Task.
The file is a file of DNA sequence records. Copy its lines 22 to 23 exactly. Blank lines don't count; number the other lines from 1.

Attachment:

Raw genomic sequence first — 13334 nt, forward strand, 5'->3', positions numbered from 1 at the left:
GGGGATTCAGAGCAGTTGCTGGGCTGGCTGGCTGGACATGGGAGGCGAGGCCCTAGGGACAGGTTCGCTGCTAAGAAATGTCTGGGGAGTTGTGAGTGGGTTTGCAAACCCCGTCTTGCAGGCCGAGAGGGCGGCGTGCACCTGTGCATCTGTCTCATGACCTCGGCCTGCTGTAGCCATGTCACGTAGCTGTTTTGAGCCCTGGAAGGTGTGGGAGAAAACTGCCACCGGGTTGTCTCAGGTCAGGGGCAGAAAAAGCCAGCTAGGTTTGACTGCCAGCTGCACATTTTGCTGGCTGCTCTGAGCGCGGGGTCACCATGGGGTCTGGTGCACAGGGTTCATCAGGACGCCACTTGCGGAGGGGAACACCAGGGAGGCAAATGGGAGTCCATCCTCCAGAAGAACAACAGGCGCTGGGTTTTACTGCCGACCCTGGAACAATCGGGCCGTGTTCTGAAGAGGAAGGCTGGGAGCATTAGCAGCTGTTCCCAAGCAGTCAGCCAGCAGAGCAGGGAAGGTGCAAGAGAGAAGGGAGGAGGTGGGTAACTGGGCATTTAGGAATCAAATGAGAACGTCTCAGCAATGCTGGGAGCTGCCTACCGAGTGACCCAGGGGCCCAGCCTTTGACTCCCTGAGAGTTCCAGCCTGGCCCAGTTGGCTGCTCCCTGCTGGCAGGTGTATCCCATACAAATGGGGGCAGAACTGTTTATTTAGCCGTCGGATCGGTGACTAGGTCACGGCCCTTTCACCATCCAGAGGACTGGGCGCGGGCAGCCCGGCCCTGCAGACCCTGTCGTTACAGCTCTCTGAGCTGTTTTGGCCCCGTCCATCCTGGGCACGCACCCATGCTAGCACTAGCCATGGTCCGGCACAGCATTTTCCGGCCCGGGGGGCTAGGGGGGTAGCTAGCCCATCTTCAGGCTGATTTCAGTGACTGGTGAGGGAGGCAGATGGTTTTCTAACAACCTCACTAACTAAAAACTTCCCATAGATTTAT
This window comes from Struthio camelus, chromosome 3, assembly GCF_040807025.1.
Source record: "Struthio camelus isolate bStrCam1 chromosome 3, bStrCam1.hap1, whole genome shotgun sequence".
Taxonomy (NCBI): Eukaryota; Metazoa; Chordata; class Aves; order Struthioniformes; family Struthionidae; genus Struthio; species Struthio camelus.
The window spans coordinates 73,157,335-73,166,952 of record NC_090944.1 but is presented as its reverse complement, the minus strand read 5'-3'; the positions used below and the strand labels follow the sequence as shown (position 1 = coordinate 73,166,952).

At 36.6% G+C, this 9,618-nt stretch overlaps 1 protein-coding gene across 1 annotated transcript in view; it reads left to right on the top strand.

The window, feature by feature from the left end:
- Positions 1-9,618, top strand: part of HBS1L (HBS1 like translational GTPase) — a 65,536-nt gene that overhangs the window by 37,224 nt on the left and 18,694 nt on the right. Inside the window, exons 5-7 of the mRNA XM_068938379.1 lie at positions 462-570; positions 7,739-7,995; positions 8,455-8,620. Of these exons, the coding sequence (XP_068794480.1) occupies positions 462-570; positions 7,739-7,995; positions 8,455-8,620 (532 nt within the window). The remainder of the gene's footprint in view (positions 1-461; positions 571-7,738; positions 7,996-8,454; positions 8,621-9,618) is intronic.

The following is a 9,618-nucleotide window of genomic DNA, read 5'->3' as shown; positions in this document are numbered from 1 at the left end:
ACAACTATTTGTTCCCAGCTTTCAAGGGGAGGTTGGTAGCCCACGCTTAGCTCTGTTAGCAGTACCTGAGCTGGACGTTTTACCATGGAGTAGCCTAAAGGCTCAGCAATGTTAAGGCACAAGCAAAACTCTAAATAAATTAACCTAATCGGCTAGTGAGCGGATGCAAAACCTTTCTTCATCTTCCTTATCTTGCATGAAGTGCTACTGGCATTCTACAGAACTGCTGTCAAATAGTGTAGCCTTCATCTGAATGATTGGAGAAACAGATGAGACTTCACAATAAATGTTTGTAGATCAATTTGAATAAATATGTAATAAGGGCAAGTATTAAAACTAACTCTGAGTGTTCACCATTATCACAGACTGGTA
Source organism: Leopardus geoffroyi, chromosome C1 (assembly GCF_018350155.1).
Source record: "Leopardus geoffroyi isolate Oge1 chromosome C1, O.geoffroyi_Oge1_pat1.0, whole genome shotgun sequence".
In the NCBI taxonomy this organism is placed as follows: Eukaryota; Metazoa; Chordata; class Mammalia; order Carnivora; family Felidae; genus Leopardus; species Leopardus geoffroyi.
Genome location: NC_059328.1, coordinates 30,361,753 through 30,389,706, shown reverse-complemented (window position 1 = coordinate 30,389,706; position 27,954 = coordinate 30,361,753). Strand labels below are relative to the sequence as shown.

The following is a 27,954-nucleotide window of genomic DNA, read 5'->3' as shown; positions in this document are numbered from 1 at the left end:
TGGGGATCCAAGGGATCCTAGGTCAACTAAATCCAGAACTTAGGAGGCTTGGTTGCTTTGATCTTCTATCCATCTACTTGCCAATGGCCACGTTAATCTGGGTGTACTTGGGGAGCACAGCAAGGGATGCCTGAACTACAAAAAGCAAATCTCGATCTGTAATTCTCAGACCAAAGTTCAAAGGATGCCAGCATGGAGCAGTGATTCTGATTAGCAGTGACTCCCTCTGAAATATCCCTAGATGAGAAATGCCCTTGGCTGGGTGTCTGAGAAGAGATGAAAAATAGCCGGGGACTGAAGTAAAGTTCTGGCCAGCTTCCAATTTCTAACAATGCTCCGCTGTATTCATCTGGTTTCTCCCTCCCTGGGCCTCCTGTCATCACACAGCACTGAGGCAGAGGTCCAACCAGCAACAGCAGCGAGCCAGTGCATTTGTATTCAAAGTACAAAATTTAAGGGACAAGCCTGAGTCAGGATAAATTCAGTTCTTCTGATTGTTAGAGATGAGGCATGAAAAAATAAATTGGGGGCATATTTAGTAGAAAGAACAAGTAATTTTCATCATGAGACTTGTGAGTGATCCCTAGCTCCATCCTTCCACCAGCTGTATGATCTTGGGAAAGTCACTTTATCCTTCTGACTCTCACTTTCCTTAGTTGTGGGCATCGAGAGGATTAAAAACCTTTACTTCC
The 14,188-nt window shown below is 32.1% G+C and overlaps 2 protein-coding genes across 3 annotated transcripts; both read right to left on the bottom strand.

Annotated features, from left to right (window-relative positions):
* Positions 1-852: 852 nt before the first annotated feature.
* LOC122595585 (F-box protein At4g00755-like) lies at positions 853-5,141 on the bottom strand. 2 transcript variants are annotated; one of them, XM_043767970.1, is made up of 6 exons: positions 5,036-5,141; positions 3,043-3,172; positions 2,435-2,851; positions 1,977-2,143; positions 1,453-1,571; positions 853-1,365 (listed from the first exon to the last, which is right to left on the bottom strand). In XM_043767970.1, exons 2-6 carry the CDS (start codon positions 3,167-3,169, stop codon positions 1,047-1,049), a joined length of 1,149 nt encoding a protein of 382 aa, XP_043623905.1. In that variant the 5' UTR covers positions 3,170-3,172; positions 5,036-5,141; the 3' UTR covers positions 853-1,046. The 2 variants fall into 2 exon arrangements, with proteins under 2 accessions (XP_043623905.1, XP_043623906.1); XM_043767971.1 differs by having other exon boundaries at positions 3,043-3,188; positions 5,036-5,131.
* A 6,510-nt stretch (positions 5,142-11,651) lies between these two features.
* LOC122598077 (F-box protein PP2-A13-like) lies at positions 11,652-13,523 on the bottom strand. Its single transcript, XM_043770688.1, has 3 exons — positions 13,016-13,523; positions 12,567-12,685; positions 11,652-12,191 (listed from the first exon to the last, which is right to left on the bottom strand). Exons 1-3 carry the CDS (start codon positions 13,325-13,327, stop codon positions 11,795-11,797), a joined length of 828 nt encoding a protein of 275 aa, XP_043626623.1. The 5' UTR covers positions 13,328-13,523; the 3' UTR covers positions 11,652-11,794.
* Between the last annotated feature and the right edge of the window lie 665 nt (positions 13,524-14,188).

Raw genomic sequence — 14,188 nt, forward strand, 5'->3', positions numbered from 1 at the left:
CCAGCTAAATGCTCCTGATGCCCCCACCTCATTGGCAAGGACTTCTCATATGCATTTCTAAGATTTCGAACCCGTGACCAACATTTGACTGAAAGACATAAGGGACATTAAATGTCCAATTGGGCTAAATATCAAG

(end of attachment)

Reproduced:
* A 6,510-nt stretch (positions 5,142-11,651) lies between these two features.
* LOC122598077 (F-box protein PP2-A13-like) lies at positions 11,652-13,523 on the bottom strand. Its single transcript, XM_043770688.1, has 3 exons — positions 13,016-13,523; positions 12,567-12,685; positions 11,652-12,191 (listed from the first exon to the last, which is right to left on the bottom strand). Exons 1-3 carry the CDS (start codon positions 13,325-13,327, stop codon positions 11,795-11,797), a joined length of 828 nt encoding a protein of 275 aa, XP_043626623.1. The 5' UTR covers positions 13,328-13,523; the 3' UTR covers positions 11,652-11,794.